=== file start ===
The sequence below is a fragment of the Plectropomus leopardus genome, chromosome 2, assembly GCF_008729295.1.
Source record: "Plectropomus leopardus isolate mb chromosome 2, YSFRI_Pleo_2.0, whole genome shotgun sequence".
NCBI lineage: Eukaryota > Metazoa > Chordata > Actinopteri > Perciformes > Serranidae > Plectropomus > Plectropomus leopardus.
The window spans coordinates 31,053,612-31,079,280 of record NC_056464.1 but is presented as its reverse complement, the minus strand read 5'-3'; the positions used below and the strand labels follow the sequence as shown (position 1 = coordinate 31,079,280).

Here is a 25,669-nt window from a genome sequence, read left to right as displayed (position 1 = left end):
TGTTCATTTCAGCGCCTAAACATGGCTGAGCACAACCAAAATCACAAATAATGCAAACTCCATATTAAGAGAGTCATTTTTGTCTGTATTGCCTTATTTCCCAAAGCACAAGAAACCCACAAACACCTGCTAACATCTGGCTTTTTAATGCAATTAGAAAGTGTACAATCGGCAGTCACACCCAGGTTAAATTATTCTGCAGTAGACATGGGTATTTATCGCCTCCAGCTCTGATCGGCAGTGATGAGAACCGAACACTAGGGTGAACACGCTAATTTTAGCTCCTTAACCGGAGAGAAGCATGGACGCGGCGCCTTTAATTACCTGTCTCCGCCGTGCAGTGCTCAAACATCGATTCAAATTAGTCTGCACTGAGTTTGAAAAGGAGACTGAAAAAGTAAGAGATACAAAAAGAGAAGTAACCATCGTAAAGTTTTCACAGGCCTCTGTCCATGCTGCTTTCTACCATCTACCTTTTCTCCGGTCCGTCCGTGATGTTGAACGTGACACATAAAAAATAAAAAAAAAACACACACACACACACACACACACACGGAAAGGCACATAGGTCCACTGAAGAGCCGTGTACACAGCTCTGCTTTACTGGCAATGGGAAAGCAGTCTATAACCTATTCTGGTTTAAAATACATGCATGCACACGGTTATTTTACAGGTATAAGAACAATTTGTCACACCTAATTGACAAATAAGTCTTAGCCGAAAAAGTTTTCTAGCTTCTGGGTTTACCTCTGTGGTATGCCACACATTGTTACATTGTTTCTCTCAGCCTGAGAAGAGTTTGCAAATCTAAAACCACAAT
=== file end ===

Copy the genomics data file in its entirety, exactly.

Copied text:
The sequence below is a fragment of the Plectropomus leopardus genome, chromosome 2, assembly GCF_008729295.1.
Source record: "Plectropomus leopardus isolate mb chromosome 2, YSFRI_Pleo_2.0, whole genome shotgun sequence".
NCBI lineage: Eukaryota > Metazoa > Chordata > Actinopteri > Perciformes > Serranidae > Plectropomus > Plectropomus leopardus.
The window spans coordinates 31,053,612-31,079,280 of record NC_056464.1 but is presented as its reverse complement, the minus strand read 5'-3'; the positions used below and the strand labels follow the sequence as shown (position 1 = coordinate 31,079,280).

Here is a 25,669-nt window from a genome sequence, read left to right as displayed (position 1 = left end):
TGTTCATTTCAGCGCCTAAACATGGCTGAGCACAACCAAAATCACAAATAATGCAAACTCCATATTAAGAGAGTCATTTTTGTCTGTATTGCCTTATTTCCCAAAGCACAAGAAACCCACAAACACCTGCTAACATCTGGCTTTTTAATGCAATTAGAAAGTGTACAATCGGCAGTCACACCCAGGTTAAATTATTCTGCAGTAGACATGGGTATTTATCGCCTCCAGCTCTGATCGGCAGTGATGAGAACCGAACACTAGGGTGAACACGCTAATTTTAGCTCCTTAACCGGAGAGAAGCATGGACGCGGCGCCTTTAATTACCTGTCTCCGCCGTGCAGTGCTCAAACATCGATTCAAATTAGTCTGCACTGAGTTTGAAAAGGAGACTGAAAAAGTAAGAGATACAAAAAGAGAAGTAACCATCGTAAAGTTTTCACAGGCCTCTGTCCATGCTGCTTTCTACCATCTACCTTTTCTCCGGTCCGTCCGTGATGTTGAACGTGACACATAAAAAATAAAAAAAAAACACACACACACACACACACACACACGGAAAGGCACATAGGTCCACTGAAGAGCCGTGTACACAGCTCTGCTTTACTGGCAATGGGAAAGCAGTCTATAACCTATTCTGGTTTAAAATACATGCATGCACACGGTTATTTTACAGGTATAAGAACAATTTGTCACACCTAATTGACAAATAAGTCTTAGCCGAAAAAGTTTTCTAGCTTCTGGGTTTACCTCTGTGGTATGCCACACATTGTTACATTGTTTCTCTCAGCCTGAGAAGAGTTTGCAAATCTAAAACCACAAT